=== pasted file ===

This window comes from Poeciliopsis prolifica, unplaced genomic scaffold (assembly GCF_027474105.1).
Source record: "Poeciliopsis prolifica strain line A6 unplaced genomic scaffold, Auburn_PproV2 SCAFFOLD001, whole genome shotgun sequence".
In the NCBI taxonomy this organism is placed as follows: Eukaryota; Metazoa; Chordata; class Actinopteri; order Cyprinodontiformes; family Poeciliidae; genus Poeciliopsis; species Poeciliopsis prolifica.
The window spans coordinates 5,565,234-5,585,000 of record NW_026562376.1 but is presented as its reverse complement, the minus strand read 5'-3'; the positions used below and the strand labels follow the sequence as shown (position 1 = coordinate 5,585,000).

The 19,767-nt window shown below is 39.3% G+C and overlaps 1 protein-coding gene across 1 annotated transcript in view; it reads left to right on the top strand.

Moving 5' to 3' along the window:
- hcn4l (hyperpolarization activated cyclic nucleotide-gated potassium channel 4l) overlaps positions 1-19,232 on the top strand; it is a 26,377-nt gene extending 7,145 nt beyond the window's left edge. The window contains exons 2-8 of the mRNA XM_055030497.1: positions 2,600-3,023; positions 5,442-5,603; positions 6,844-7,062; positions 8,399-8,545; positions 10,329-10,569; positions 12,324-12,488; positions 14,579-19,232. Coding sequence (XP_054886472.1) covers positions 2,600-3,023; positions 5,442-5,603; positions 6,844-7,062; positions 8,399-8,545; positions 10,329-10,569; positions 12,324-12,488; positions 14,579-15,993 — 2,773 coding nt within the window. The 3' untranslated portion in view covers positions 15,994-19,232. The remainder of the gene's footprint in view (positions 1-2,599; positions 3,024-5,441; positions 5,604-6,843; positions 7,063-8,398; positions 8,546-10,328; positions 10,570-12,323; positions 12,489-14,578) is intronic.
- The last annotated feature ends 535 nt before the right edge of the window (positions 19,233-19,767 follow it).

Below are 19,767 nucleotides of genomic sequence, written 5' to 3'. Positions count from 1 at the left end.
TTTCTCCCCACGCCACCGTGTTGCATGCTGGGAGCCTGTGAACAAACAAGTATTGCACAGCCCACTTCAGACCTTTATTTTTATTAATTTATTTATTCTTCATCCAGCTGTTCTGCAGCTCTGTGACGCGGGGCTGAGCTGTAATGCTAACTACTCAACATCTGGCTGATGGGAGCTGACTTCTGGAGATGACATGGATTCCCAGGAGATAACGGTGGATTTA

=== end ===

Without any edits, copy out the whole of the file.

This window comes from Poeciliopsis prolifica, unplaced genomic scaffold (assembly GCF_027474105.1).
Source record: "Poeciliopsis prolifica strain line A6 unplaced genomic scaffold, Auburn_PproV2 SCAFFOLD001, whole genome shotgun sequence".
In the NCBI taxonomy this organism is placed as follows: Eukaryota; Metazoa; Chordata; class Actinopteri; order Cyprinodontiformes; family Poeciliidae; genus Poeciliopsis; species Poeciliopsis prolifica.
The window spans coordinates 5,565,234-5,585,000 of record NW_026562376.1 but is presented as its reverse complement, the minus strand read 5'-3'; the positions used below and the strand labels follow the sequence as shown (position 1 = coordinate 5,585,000).

The 19,767-nt window shown below is 39.3% G+C and overlaps 1 protein-coding gene across 1 annotated transcript in view; it reads left to right on the top strand.

Moving 5' to 3' along the window:
- hcn4l (hyperpolarization activated cyclic nucleotide-gated potassium channel 4l) overlaps positions 1-19,232 on the top strand; it is a 26,377-nt gene extending 7,145 nt beyond the window's left edge. The window contains exons 2-8 of the mRNA XM_055030497.1: positions 2,600-3,023; positions 5,442-5,603; positions 6,844-7,062; positions 8,399-8,545; positions 10,329-10,569; positions 12,324-12,488; positions 14,579-19,232. Coding sequence (XP_054886472.1) covers positions 2,600-3,023; positions 5,442-5,603; positions 6,844-7,062; positions 8,399-8,545; positions 10,329-10,569; positions 12,324-12,488; positions 14,579-15,993 — 2,773 coding nt within the window. The 3' untranslated portion in view covers positions 15,994-19,232. The remainder of the gene's footprint in view (positions 1-2,599; positions 3,024-5,441; positions 5,604-6,843; positions 7,063-8,398; positions 8,546-10,328; positions 10,570-12,323; positions 12,489-14,578) is intronic.
- The last annotated feature ends 535 nt before the right edge of the window (positions 19,233-19,767 follow it).

Below are 19,767 nucleotides of genomic sequence, written 5' to 3'. Positions count from 1 at the left end.
TTTCTCCCCACGCCACCGTGTTGCATGCTGGGAGCCTGTGAACAAACAAGTATTGCACAGCCCACTTCAGACCTTTATTTTTATTAATTTATTTATTCTTCATCCAGCTGTTCTGCAGCTCTGTGACGCGGGGCTGAGCTGTAATGCTAACTACTCAACATCTGGCTGATGGGAGCTGACTTCTGGAGATGACATGGATTCCCAGGAGATAACGGTGGATTTA